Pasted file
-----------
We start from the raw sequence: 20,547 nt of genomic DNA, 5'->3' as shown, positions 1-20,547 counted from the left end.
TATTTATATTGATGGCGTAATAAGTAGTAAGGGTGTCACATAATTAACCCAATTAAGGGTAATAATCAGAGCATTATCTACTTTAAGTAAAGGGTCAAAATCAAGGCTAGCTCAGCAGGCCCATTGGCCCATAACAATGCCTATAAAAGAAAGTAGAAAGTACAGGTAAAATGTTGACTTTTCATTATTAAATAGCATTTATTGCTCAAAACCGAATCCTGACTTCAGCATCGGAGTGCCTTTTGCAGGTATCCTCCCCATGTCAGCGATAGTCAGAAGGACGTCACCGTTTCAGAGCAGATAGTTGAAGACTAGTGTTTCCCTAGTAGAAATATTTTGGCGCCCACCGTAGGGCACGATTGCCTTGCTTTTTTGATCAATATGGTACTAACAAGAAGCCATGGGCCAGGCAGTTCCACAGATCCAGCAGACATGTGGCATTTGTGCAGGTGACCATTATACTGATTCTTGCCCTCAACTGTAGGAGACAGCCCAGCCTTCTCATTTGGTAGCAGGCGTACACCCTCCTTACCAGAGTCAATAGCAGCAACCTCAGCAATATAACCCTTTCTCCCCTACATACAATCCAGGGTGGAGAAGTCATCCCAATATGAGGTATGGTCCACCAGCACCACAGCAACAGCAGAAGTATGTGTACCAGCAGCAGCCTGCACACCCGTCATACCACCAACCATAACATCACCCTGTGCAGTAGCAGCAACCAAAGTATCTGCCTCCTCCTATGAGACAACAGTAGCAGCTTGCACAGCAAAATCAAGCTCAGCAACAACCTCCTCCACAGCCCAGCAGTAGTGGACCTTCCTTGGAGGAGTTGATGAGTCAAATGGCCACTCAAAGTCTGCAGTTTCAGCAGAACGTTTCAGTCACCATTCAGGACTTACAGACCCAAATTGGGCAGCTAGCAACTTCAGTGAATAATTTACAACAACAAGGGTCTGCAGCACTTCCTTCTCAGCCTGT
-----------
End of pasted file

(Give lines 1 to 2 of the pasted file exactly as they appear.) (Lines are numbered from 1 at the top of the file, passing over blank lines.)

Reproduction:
We start from the raw sequence: 20,547 nt of genomic DNA, 5'->3' as shown, positions 1-20,547 counted from the left end.
TATTTATATTGATGGCGTAATAAGTAGTAAGGGTGTCACATAATTAACCCAATTAAGGGTAATAATCAGAGCATTATCTACTTTAAGTAAAGGGTCAAAATCAAGGCTAGCTCAGCAGGCCCATTGGCCCATAACAATGCCTATAAAAGAAAGTAGAAAGTACAGGTAAAATGTTGACTTTTCATTATTAAATAGCATTTATTGCTCAAAACCGAATCCTGACTTCAGCATCGGAGTGCCTTTTGCAGGTATCCTCCCCATGTCAGCGATAGTCAGAAGGACGTCACCGTTTCAGAGCAGATAGTTGAAGACTAGTGTTTCCCTAGTAGAAATATTTTGGCGCCCACCGTAGGGCACGATTGCCTTGCTTTTTTGATCAATATGGTACTAACAAGAAGCCATGGGCCAGGCAGTTCCACAGATCCAGCAGACATGTGGCATTTGTGCAGGTGACCATTATACTGATTCTTGCCCTCAACTGTAGGAGACAGCCCAGCCTTCTCATTTGGTAGCAGGCGTACACCCTCCTTACCAGAGTCAATAGCAGCAACCTCAGCAATATAACCCTTTCTCCCCTACATACAATCCAGGGTGGAGAAGTCATCCCAATATGAGGTATGGTCCACCAGCACCACAGCAACAGCAGAAGTATGTGTACCAGCAGCAGCCTGCACACCCGTCATACCACCAACCATAACATCACCCTGTGCAGTAGCAGCAACCAAAGTATCTGCCTCCTCCTATGAGACAACAGTAGCAGCTTGCACAGCAAAATCAAGCTCAGCAACAACCTCCTCCACAGCCCAGCAGTAGTGGACCTTCCTTGGAGGAGTTGATGAGTCAAATGGCCACTCAAAGTCTGCAGTTTCAGCAGAACGTTTCAGTCACCATTCAGGACTTACAGACCCAAATTGGGCAGCTAGCAACTTCAGTGAATAATTTACAACAACAAGGGTCTGCAGCACTTCCTTCTCAGCCTGT